Alexis Madrigal
The Atlantic
May 5, 2011

Once upon a time, WikiLeaks was just a place where a would-be whistleblower could submit documents that he or she wanted the world to see. They provided a technologically secure channel and promised anonymity. The site was phenomenally successful in this early iteration and received thousands of important documents about governments around the world.

As WikiLeaks grew more popular — and began its extended series of document dumps and collaborations around files presumably received from Bradley Manning — journalists began to wonder aloud, “Why didn’t we build this thing?” Indeed, in its purest form, WikiLeaks was simply another way of gathering leaks and tips, long a major part of any reporter’s job. And several news outlets have been rumored to be building WikiLeaks-like portals. Al Jazeera’s is even already up and running, having launched in January.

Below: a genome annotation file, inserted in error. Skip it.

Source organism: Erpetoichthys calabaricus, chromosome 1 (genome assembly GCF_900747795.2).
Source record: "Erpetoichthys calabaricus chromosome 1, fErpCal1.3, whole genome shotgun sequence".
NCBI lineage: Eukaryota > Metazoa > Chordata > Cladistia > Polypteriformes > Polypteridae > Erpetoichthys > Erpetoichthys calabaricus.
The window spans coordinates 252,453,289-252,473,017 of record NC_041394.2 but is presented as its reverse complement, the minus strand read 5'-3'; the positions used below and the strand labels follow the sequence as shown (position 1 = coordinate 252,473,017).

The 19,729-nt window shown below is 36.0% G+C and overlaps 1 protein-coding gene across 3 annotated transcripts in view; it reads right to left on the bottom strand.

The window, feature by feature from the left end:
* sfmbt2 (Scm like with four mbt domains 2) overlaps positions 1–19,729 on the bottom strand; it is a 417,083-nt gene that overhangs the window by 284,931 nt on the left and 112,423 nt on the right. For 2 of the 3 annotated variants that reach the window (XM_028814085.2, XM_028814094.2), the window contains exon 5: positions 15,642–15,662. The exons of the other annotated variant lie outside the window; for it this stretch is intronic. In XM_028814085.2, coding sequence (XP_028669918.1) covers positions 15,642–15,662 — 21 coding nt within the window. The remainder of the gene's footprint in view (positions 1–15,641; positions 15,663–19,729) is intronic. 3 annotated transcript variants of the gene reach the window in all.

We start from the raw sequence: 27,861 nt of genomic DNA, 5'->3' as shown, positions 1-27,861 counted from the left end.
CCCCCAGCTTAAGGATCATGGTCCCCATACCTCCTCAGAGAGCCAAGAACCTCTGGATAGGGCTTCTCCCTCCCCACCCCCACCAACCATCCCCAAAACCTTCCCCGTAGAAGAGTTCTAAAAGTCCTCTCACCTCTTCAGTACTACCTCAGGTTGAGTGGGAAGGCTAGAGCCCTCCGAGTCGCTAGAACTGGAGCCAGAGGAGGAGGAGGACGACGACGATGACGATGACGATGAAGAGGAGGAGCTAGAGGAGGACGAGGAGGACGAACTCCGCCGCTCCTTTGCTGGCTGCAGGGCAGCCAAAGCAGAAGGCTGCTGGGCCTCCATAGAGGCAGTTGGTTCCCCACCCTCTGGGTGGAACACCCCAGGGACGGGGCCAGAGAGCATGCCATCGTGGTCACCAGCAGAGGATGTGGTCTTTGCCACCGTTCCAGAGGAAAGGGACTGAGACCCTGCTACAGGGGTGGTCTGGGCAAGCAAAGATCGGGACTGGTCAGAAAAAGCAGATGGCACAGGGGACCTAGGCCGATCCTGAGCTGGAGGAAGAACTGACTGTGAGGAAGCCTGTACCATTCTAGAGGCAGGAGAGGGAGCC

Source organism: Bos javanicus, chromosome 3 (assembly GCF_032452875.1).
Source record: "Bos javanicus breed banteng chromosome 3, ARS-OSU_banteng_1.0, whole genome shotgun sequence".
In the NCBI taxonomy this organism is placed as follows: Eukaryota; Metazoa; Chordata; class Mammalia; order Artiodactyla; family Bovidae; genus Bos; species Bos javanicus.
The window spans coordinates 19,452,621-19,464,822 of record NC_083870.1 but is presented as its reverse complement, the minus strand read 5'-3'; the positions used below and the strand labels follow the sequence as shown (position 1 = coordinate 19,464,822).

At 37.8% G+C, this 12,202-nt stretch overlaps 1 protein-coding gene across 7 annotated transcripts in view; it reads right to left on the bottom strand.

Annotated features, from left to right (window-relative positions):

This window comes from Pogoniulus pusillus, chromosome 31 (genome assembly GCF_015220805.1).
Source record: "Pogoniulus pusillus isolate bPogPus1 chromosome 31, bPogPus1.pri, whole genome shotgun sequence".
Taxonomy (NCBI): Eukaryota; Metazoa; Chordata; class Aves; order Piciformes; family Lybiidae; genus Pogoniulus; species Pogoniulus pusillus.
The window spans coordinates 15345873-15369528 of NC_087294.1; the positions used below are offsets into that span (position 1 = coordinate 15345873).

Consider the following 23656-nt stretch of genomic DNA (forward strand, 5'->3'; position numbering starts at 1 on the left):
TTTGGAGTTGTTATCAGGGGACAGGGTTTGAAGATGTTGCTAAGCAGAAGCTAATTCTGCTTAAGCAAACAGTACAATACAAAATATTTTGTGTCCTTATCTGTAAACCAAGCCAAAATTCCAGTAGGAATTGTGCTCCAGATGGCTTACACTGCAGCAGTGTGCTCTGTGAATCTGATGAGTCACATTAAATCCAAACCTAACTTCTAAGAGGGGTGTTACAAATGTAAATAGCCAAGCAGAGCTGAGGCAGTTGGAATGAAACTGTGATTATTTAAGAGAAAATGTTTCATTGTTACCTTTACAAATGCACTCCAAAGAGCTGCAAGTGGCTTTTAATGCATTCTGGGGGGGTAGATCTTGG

Now, about five months after WikiLeaks began releasing thousands of State Department documents, the Wall Street Journal has unveiled SafeHouse, a secure uploading system for sending “newsworthy contracts, correspondence, emails, financial records or databases” to the WSJ.

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